Tuswadi , Aichi, Japan | Sat, 10/25/2008 1:02 PM | Opinion
Teaching English in primary schools is not an easy task. It needs careful steps and appropriate techniques so that students enjoy the lessons and learn the language well. One of the characteristics of children is that they are fond of being noisy during lessons; to anticipate this, teaching English in a team may be preferred.
In one of the Japanese primary schools where the writer has monitored classes once a week, namely Shinden Primary School-Kariya City, the English teaching is conducted by a team of teachers. This program has been practiced for years with financial support from the government.
The main instructor is the classroom teacher, while the volunteers who conduct the lessons with each student group are assistant English teachers, mostly foreigners from Russia, Indonesia, Germany, Brazil, China, the Philippines and Myanmar. They are international students and English teachers living near the school.
The classroom teacher’s main job is making the lesson plan and preparing the materials and teaching aids to be presented, along with the instructions to the students and teaching team on the required language learning tasks. Because it is a primary school English lesson, most of the activities comprise playing games that encourage students to actively practice speaking English by using short expressions or sentences, with oral examples or routines set up by the team teachers for each step.
The class students are divided into groups of 3-4 pupils each. Each student group is led by one teacher. Then based on the instructions given by the classroom teacher, they do the language activities based on the lesson plan.
For several reasons, this program is both successful and effective.
Firstly, it is very helpful for the classroom teacher in managing the class. She just gives instructions on what to do and watches the class learning English. She also can observe the effectiveness of her lesson plan and listen to the good English of each team teacher.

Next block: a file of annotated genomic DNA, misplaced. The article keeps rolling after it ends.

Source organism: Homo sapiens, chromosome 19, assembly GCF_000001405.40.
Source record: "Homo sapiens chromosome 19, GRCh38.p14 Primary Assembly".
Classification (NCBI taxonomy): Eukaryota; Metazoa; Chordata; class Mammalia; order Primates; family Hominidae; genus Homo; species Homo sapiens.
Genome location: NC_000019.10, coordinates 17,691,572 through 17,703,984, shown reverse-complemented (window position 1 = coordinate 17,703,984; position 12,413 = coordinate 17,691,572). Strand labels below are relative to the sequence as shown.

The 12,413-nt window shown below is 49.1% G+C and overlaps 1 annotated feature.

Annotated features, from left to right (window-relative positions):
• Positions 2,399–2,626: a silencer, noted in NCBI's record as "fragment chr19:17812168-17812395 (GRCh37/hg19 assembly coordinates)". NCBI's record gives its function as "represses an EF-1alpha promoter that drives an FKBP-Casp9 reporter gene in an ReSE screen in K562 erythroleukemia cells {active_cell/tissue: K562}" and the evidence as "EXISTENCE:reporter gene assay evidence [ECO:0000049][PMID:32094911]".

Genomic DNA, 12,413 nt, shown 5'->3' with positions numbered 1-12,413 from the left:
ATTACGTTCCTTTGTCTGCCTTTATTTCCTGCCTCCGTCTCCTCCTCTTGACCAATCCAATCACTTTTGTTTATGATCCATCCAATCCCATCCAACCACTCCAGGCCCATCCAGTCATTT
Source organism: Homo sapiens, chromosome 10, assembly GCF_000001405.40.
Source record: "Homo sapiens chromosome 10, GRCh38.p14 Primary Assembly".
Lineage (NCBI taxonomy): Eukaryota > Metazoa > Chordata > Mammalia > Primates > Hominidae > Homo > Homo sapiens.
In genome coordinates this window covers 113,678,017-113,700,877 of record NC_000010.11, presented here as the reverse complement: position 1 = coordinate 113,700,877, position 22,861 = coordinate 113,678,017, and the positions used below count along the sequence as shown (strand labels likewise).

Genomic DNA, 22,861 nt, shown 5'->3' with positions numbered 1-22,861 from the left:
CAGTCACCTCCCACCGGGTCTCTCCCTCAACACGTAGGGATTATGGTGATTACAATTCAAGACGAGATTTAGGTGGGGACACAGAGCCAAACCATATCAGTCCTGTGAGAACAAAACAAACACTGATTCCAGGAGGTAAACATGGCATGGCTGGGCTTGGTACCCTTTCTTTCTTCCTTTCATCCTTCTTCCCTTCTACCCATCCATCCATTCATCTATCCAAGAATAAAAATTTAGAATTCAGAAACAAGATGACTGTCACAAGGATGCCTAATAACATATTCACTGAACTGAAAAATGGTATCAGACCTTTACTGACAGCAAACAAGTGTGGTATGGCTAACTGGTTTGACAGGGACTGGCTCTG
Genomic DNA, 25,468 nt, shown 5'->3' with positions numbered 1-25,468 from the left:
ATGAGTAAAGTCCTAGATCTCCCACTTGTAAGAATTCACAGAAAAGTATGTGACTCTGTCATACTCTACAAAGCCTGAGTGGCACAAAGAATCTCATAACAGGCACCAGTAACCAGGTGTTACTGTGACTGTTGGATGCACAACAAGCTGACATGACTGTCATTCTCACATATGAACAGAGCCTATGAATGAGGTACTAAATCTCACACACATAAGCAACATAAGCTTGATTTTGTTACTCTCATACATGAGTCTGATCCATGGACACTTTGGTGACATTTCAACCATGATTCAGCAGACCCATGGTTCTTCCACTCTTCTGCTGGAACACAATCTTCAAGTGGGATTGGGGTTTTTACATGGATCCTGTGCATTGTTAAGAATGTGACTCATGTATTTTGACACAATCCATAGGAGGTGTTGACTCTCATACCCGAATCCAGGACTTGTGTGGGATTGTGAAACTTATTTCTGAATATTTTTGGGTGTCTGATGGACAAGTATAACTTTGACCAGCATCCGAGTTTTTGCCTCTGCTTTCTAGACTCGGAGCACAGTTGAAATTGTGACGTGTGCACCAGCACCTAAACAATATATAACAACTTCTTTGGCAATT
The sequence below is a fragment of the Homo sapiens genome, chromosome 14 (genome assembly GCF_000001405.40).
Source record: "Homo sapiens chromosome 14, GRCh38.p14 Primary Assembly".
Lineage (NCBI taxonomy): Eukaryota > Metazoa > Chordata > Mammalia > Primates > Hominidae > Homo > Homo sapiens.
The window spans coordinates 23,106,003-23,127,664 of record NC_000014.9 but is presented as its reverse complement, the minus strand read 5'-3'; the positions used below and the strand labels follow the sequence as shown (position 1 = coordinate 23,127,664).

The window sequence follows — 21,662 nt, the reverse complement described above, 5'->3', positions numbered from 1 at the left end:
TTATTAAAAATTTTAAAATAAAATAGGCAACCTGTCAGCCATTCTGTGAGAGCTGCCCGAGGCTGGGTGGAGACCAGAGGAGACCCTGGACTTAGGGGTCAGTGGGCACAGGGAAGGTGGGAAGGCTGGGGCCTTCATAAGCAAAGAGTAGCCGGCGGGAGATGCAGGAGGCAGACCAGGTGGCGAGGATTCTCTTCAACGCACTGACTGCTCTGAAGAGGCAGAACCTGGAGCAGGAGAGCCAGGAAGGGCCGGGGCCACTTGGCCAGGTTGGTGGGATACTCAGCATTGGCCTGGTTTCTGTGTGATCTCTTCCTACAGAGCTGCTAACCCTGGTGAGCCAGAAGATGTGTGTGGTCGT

Secondly, each student gets sufficient attention from their group teacher so that they can learn effectively. Next, the students tend to learn good pronunciation from the team teachers because most of them are good speakers of English.
Could this creative way of teaching English be done in Indonesian elementary school English classes? Of course, it could be done here too. Elementary school English teachers could work together with students from the English department of a nearby university.
Those who have already done the Practice Teaching Program at school or (PPL), are a good resource to help to carry out effective English teaching in a team. Or in the beginning, teachers can ask for the assistance of the English teachers from local high schools.
Of course some funding support is needed to help pay the transportation fees of the team teachers. Shinden Primary School in Japan gives 2000 yen per meeting for each team teacher to cover their bus fares.
The steps are as follows; firstly, the school manages the timetable of the English lesson. It should be done in the afternoon after one o’clock p.m. In Shinden Primary School, English lessons take place from 14.30 to 15.30. At this time most of the foreign students who act as team teachers are free, so that they can come to the school.
Secondly, just as the Japanese primary English teacher does, the classroom teacher can make the lesson plan and materials for the target students, including the required teaching aids. It should be kept in mind that the main skills taught to primary students are listening and speaking. Thus, the activity is mostly oral communication. Then, the teacher explains the language activities to the team teachers before the lesson begins. Finally, on the day and at the time designated the lesson is held, involving the whole team.
If this teaching technique is well-prepared and conducted regularly, at least the classroom teacher will learn better English teaching techniques from what she has observed during the lessons, so that later her ability to teach students herself will be improved. If there is a discussion forum with the team teachers after the lesson, she will receive feedback and advice on how to improve the effectiveness of the lesson.
Furthermore, collaborating with the students of a university English department and English teachers at a high school will be a good start towards ensuring continuity in learning English so that in the future the students of junior high schools will not have to repeat the use of the same English materials that will have been learned and mastered in elementary school.
The writer is a high school English teacher at Sigaluh Banjarnegara 1 and a fellow at the Monbukagakusho Teacher Training Program at Aichi University of Education in Japan. He can be reached at firstname.lastname@example.org